Vernon R. Leeworthy,
NOAA, National Ocean Service,
Office of National Marine Sanctuaries
This research is part of the Socioeconomic Research & Monitoring Program for the NOAA Office of National Marine Sanctuaries. In 2010, a baseline study of users and non-users of Gray's Reef National Marine Sanctuary (GRNMS) was initiated. Mail surveys were designed in 2010 and implemented in 2011 and 2012.
The study provides baseline data on the knowledge, attitudes and perceptions of users and non-users of GRNMS in regard to management strategies and regulations. It also provides information on socioeconomic/demographic profiles, activity participation and use of coastal and ocean waters off the Georgia coast both inside and outside GRNMS. The surveys collected data on sources of public information on GRNMS used and the amount of trust in sources used, familiarity with GRNMS rules and regulations, and attitudes about selected management strategies for coastal and ocean resources both inside and outside GRNMS. For users of GRNMS, perceptions of resource conditions were also addressed.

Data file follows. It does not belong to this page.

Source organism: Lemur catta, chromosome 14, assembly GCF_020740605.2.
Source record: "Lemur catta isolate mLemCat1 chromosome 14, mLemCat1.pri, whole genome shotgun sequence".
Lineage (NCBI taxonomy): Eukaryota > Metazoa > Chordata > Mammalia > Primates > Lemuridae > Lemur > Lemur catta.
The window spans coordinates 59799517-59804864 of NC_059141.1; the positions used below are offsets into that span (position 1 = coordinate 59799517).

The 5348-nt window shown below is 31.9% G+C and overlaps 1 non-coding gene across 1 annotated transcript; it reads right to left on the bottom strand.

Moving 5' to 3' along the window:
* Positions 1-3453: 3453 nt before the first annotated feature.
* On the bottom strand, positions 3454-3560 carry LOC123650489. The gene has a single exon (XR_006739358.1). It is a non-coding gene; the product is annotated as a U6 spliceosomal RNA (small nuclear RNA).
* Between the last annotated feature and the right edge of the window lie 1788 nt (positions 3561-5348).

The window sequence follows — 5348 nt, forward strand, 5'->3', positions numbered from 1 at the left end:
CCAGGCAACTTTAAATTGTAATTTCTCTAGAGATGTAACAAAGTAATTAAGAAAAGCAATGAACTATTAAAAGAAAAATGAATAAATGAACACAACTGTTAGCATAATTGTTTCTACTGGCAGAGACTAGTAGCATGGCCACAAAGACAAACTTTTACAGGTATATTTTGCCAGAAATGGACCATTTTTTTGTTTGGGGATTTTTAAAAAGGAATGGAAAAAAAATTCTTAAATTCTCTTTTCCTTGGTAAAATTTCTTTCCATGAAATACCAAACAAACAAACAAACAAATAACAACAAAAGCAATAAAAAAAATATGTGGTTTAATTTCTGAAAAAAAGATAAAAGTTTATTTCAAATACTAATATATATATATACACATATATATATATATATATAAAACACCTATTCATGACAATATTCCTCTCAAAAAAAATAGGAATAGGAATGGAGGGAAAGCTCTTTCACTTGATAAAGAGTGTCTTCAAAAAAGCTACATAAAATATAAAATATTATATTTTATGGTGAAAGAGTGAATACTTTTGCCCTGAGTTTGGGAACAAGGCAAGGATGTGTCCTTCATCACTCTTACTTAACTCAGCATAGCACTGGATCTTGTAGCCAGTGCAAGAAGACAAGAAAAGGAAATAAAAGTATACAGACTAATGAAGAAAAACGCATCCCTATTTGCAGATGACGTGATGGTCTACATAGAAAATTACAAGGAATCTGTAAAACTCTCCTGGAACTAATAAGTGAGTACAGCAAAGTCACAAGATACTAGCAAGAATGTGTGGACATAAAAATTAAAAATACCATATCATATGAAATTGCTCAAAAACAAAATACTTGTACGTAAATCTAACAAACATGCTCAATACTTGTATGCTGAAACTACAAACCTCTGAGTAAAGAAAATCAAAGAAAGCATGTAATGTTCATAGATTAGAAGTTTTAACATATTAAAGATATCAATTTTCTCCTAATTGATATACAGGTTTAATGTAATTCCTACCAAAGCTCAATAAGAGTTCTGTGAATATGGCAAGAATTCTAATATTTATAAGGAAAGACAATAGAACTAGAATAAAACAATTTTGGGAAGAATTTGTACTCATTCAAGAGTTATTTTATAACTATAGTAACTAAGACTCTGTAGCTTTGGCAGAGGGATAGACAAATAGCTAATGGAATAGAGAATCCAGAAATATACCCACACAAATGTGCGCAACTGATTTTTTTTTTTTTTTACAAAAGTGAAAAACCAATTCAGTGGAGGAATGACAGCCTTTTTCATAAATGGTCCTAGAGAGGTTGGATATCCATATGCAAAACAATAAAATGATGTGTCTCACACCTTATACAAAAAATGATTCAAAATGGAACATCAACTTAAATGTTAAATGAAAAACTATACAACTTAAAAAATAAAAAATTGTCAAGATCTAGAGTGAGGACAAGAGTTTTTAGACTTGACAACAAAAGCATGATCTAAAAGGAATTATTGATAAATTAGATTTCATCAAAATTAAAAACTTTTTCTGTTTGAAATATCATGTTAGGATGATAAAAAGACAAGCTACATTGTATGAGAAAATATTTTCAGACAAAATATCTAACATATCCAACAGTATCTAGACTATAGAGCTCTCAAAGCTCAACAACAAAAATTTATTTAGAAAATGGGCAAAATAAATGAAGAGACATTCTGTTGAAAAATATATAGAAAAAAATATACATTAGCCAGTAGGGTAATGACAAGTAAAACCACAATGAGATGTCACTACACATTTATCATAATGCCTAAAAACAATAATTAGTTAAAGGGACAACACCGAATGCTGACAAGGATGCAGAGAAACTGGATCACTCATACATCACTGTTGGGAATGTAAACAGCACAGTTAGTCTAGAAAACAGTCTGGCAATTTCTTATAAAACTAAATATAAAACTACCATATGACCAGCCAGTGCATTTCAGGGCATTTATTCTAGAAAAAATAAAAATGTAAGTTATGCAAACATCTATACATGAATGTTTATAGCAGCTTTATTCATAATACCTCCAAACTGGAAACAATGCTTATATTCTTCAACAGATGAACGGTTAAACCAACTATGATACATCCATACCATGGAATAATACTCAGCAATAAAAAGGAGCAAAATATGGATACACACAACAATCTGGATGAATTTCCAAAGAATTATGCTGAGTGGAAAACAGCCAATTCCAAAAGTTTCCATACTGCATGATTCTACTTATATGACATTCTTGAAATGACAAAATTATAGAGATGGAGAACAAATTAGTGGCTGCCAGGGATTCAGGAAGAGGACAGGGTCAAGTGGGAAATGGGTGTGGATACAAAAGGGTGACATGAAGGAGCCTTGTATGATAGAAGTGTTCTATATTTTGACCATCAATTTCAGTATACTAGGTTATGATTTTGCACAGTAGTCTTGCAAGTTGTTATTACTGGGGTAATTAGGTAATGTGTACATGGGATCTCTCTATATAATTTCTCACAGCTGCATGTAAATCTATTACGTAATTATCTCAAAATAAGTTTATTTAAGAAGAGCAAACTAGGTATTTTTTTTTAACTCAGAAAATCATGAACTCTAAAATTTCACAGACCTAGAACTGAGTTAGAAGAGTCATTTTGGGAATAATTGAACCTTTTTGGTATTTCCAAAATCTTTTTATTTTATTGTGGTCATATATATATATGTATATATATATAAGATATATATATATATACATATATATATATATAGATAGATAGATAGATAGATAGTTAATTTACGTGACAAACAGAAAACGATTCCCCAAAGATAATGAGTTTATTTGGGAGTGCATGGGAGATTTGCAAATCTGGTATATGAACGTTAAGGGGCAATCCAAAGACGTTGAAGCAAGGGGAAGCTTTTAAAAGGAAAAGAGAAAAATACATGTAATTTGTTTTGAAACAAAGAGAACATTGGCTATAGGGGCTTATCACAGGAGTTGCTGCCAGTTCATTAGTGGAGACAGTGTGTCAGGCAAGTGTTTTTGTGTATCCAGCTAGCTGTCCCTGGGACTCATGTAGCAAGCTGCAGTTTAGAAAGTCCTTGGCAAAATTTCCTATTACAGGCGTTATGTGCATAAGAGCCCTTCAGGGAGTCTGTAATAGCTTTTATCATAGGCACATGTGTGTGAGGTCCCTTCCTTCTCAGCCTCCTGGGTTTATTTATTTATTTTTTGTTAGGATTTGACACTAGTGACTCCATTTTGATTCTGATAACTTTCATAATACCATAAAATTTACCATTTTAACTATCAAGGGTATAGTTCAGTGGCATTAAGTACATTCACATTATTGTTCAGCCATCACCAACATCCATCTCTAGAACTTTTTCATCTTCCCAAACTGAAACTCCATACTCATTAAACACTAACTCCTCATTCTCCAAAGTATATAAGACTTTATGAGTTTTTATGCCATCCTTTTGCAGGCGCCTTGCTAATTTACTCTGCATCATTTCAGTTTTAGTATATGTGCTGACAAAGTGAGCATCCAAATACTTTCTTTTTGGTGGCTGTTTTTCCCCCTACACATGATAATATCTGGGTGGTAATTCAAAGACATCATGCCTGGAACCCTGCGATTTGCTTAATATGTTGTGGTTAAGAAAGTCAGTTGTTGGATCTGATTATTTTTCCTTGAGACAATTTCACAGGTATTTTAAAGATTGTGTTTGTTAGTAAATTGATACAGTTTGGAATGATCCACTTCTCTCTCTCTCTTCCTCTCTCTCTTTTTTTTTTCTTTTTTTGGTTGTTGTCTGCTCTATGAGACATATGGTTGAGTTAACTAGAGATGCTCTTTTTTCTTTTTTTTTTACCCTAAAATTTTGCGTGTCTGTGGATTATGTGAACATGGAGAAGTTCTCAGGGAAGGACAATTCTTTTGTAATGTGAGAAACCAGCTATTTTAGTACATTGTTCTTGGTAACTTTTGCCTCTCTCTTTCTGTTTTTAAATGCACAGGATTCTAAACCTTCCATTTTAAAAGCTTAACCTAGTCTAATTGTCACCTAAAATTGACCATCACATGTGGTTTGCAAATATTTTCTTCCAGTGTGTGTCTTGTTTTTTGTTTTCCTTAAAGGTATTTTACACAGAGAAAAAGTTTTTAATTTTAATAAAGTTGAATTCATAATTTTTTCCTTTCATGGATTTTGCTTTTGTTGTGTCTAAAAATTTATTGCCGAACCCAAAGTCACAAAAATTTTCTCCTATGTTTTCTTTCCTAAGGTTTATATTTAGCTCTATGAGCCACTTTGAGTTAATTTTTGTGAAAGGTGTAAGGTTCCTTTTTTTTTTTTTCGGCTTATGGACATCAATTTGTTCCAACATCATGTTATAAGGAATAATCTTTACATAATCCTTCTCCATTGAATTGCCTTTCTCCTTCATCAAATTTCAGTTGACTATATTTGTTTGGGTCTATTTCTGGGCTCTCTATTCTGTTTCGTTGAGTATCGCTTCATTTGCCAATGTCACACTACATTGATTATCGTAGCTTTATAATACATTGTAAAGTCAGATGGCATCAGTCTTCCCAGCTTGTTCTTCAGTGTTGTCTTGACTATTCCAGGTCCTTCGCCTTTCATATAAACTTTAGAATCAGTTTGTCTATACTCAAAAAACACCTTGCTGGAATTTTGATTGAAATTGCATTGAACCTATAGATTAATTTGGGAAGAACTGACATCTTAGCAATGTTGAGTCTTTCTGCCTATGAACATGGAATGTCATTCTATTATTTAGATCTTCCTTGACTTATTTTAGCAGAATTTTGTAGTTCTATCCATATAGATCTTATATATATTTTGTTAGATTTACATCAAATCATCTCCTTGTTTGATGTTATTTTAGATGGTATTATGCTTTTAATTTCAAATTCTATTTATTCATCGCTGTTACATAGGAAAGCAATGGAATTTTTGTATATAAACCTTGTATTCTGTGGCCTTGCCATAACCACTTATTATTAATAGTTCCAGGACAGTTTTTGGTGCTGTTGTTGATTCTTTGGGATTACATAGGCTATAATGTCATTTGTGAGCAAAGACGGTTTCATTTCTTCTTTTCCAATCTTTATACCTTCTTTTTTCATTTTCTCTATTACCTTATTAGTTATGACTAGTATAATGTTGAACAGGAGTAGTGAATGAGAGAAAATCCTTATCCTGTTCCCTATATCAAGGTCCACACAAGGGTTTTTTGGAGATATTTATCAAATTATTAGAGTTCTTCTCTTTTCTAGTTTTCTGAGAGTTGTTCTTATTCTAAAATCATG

For users and non-users, two versions of the surveys were designed to address all the issues above. Both versions of the survey were implemented for separate samples of non- users of GRNMS in 2011. For users, Version 1 of the survey was implemented in 2011 and Version 2, which obtains information about attitudes on selected management strategies for coastal and ocean resources both inside and outside GRNMS was implemented in 2012.
Previous reports reported the findings from the surveys of users and non-users implemented in 2011 (Leeworthy 2012a and Leeworthy 2012b), while this report provides the results of version 2 of the surveys of users and compares the results of version 2 of the survey for users and non-users which focused on various management strategies in coastal and ocean areas.
Climate change, climate-smart, adaptation, vulnerability assessment, Gulf of the Farallones National Marine Sanctuary, GFNMS, climate impact, focal resources, habitats, species, ecosystem services